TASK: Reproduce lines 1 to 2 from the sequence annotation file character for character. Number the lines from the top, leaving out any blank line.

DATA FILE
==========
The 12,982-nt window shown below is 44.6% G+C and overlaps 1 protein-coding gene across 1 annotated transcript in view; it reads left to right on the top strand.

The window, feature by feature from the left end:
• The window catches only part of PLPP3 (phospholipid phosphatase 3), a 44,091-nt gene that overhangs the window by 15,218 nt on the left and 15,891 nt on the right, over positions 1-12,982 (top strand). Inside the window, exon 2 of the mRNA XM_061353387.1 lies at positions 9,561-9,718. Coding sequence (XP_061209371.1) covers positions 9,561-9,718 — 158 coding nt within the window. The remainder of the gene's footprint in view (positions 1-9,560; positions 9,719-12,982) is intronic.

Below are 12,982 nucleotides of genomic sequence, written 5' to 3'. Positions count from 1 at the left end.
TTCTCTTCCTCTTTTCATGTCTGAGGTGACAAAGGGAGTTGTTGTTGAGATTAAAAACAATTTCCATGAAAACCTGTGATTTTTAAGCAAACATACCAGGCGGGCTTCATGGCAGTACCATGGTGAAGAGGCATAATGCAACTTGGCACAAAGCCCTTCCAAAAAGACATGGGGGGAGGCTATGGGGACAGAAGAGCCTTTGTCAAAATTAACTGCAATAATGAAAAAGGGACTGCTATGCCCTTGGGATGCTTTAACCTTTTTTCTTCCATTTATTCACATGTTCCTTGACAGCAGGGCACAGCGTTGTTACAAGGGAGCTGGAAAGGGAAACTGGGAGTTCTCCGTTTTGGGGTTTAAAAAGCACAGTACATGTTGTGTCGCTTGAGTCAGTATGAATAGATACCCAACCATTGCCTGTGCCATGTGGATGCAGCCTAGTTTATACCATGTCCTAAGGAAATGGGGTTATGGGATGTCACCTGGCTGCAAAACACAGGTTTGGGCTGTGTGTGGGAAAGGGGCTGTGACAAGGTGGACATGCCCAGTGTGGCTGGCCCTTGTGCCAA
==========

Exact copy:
The 12,982-nt window shown below is 44.6% G+C and overlaps 1 protein-coding gene across 1 annotated transcript in view; it reads left to right on the top strand.

The window, feature by feature from the left end: